About a third of the way to North America across the Atlantic, 1,000 miles off the coast of Europe, is the Azores archipelago. The Azores Islands belonging to Portugal, were officially recorded as uninhabited until Portuguese expeditions colonized them in the 15th century. But, some experts say that rock art and the remnants of human-made structures here suggest the Azores were occupied by humans thousands of years ago.
The Controversy Surrounding Azores Islands
The fact that these islands were inhabited by ancient people, is supported by a theory that a trade route existed between the Phoenicians, the Norse, and the New World.
Also, some of the structures found here suggest that a civilisation, enough advanced to travel long distance and colonise this island, existed. This controversy, made the Portugal’s government to establish an expert commission to investigate further.
The commission declared in 2013, that any perceived remnants of an ancient civilization were either natural rock formations or structures of more modern origin but, a post-doctoral student, Antonieta Costa, remained unconvinced and continued research otherwise. But Costa, after a meeting with the regional secretary of education and culture for Azores, apparently now has some government support for her research.
The Theory Of Phoenician-New World Contact
In one of the letters by the researcher, Johan Frans Podolyn, the discovery of Carthaginian coins on Corzo, one of the Azores islands was detailed. What is now Tunisia, North Africa, was Carthage in the 1st century B.C. founded by the Phoenicians. One of the theories suggest that Phoenicians knew the trade route to the New world, but propagated a myth that it was impossible to cross the ocean, to maintain a monopoly.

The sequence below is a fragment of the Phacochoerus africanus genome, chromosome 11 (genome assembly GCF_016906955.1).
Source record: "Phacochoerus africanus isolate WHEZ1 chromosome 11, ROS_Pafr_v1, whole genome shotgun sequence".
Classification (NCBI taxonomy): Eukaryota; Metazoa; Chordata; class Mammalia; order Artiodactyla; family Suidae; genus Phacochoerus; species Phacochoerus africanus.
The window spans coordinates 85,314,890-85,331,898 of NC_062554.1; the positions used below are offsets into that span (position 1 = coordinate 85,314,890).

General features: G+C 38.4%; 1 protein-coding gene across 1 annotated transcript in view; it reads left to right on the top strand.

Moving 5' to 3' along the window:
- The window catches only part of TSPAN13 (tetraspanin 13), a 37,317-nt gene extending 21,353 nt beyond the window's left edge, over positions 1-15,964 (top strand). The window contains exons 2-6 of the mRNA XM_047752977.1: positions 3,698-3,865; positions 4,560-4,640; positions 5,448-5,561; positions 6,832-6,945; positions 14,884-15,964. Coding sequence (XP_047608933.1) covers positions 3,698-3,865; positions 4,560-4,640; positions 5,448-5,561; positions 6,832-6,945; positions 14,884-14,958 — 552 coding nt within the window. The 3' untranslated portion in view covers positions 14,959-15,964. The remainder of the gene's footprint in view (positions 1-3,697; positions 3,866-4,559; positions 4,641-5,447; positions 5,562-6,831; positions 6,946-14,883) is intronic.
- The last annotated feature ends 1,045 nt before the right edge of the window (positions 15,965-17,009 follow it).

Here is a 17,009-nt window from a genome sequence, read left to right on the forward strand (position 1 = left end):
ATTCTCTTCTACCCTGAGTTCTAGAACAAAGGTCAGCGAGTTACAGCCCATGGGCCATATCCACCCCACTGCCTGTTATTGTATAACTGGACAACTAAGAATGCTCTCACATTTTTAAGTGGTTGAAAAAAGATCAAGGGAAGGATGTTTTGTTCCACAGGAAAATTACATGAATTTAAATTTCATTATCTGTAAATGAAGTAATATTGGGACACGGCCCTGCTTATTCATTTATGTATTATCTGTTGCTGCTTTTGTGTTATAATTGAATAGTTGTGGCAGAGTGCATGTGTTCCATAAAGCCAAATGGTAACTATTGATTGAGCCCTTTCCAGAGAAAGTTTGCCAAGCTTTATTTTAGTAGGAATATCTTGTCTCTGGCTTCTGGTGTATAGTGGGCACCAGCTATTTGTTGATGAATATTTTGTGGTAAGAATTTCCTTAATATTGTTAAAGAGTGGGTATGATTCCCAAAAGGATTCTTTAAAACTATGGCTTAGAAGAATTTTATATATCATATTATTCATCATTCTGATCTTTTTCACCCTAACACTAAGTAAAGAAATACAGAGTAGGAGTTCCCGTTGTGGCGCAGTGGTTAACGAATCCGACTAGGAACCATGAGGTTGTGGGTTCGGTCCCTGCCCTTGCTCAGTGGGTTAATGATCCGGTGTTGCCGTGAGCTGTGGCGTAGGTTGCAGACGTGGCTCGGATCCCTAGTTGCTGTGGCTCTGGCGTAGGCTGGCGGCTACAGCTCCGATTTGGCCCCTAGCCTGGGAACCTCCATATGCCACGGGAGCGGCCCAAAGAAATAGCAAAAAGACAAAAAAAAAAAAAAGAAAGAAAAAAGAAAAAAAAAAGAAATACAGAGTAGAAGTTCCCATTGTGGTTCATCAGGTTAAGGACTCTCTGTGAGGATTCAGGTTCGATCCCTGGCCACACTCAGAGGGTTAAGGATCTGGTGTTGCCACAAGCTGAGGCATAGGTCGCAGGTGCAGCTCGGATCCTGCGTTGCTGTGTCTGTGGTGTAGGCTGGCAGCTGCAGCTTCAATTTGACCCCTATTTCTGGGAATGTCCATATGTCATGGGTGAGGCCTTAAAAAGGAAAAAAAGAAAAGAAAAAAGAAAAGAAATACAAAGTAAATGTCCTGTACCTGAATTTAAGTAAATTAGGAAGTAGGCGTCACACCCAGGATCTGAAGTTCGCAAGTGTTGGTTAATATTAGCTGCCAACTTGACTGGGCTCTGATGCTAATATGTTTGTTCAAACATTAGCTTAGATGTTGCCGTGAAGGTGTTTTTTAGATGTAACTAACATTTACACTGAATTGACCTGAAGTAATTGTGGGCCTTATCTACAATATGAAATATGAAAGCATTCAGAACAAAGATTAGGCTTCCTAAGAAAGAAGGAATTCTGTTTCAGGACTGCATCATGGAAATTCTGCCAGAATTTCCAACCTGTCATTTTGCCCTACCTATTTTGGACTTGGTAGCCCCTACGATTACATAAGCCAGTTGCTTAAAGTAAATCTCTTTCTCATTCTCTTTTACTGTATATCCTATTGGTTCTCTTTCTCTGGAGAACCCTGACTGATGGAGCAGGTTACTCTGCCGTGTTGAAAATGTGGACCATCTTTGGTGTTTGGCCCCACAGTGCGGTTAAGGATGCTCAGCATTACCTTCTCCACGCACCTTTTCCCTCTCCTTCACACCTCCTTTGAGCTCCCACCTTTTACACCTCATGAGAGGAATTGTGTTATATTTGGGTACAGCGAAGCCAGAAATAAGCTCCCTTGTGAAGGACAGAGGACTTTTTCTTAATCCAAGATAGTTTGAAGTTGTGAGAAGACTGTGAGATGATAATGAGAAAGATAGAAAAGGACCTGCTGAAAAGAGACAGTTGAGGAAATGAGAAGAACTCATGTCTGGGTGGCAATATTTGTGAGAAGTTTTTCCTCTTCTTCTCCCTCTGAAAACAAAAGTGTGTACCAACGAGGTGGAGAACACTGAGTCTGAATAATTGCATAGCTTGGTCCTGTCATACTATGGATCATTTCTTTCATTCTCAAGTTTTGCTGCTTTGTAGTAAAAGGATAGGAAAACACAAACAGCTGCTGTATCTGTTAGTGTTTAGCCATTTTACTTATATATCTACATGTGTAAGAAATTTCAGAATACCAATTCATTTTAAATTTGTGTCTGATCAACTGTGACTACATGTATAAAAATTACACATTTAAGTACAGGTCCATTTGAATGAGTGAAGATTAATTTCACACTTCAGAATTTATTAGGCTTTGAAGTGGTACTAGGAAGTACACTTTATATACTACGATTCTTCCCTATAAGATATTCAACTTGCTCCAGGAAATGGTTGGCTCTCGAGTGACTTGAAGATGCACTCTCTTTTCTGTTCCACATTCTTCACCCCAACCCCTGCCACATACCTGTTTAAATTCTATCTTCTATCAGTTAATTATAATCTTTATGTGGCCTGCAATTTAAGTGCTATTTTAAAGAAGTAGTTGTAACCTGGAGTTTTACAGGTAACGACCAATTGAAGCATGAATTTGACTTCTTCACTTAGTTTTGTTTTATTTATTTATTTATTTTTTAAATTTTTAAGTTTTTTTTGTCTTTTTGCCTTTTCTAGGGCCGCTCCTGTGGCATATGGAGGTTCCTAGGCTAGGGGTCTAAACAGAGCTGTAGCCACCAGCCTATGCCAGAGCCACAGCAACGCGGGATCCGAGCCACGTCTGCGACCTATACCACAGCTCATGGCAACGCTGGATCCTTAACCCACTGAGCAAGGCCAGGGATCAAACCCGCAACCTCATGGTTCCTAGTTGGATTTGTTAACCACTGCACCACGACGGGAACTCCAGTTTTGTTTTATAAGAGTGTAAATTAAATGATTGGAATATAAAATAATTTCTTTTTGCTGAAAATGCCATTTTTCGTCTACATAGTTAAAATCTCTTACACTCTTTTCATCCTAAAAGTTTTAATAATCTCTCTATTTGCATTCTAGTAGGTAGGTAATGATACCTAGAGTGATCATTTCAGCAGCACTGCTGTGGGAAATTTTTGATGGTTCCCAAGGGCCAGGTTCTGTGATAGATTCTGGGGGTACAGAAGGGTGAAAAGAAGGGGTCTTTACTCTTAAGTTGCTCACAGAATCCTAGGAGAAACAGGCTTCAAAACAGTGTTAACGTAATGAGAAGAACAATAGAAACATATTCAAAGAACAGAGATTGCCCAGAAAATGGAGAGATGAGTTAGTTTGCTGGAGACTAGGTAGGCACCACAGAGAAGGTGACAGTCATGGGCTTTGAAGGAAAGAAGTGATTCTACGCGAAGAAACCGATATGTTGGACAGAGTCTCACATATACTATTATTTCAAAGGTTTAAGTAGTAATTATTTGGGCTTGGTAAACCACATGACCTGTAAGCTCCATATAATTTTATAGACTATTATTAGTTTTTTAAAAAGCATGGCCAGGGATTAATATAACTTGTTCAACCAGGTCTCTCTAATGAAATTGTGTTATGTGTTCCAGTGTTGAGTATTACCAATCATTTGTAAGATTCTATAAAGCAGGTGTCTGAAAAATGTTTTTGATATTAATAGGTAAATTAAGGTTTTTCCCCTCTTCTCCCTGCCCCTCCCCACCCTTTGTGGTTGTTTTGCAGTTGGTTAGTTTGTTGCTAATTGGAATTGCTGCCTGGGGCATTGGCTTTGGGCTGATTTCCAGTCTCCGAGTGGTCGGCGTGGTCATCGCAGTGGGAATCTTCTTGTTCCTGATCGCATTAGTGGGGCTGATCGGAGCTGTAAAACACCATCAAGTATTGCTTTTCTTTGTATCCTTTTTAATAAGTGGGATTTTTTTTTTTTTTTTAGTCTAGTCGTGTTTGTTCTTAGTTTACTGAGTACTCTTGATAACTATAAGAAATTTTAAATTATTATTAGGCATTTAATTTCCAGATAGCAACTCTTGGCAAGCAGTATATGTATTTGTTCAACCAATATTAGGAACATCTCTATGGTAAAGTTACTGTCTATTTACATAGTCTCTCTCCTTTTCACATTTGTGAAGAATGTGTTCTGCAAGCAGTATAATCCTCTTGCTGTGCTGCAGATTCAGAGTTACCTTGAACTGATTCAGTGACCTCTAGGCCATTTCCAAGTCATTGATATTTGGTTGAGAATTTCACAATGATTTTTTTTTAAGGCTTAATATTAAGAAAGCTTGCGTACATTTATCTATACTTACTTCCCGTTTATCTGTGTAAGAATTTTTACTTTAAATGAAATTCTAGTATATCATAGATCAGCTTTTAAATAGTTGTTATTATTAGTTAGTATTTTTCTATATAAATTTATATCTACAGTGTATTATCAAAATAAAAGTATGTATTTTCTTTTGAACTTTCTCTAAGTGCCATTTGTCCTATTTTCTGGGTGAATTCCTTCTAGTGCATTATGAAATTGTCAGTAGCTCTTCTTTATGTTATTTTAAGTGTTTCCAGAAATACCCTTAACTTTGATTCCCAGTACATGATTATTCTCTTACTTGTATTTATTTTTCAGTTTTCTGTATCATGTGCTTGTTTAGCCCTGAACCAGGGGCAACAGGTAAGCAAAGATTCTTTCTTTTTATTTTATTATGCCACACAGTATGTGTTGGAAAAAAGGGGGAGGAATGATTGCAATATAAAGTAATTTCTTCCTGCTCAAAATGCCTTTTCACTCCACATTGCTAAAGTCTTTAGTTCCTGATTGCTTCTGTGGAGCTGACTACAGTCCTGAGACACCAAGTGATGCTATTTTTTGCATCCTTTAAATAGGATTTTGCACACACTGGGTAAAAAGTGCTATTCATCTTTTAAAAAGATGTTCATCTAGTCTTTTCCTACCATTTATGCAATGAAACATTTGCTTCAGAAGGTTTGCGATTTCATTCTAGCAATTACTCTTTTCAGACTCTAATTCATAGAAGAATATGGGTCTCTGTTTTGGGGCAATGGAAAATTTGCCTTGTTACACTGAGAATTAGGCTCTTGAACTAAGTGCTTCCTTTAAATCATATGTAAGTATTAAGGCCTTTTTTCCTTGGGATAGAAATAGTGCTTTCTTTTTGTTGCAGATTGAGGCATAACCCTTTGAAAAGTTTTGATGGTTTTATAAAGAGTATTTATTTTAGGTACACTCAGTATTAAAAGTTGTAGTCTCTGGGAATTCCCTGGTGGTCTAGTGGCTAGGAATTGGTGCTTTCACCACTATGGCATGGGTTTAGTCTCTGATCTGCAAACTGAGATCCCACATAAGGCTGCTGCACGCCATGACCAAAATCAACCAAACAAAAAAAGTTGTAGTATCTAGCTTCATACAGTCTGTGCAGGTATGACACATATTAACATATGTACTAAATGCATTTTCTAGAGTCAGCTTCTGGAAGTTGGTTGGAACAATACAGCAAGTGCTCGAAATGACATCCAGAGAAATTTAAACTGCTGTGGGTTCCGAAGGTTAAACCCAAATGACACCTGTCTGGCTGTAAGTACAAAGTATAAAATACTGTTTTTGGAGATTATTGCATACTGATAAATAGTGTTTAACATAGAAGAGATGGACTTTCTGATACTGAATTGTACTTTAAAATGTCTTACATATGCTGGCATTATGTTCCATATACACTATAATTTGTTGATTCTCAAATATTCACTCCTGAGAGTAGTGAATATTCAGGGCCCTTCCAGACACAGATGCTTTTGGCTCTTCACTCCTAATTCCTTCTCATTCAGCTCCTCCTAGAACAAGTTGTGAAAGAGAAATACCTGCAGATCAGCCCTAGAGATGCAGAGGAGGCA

As evidence of this trade route, the artifacts in North America, such as petroglyphs found in Peterborough, Canada, have been cited. But dome believe otherwise, that these might have been left behind by settlers or they might have been fake. Costa, however believes that these islands may have been the stepping stone to the new world, still, thinks that more research has to be done.
Stone Age Calendars And Maps
Costa studied standing stones, basins, and small openings made in rocks on the islands, where the small openings, or slits, in the rocks were described as cuts made by modern settlers to facilitate quarrying the stone, but Costa claims that these slits wouldn’t have helped in quarrying and instead these might be a part of an ancient calendar system.
She also claimed that it suggests a methodical alignment of the marks as the slits closest to the cardinal east direction are smaller than the ones facing the other directions.
Costa also feels that inscriptions made on slabs of bedrock on the Azores could be similar to stone age maps citing work by Angelo Fossati, a professor of prehistory at the Catholic University of the Sacred Heart in Italy.
She also compared the rock formations to those in Lapland, the northern reaches of Finland. She believes that basins were cut in rock for ceremonial purposes, as people in ancient Lapland performed ceremonies near such rock formations.
She claims that she can’t make any sure statements at this point about the relation between Azores, Phoenicians, and the stone age, but she will continue to study further.
originally written by Tara MacIsaac, Epoch Time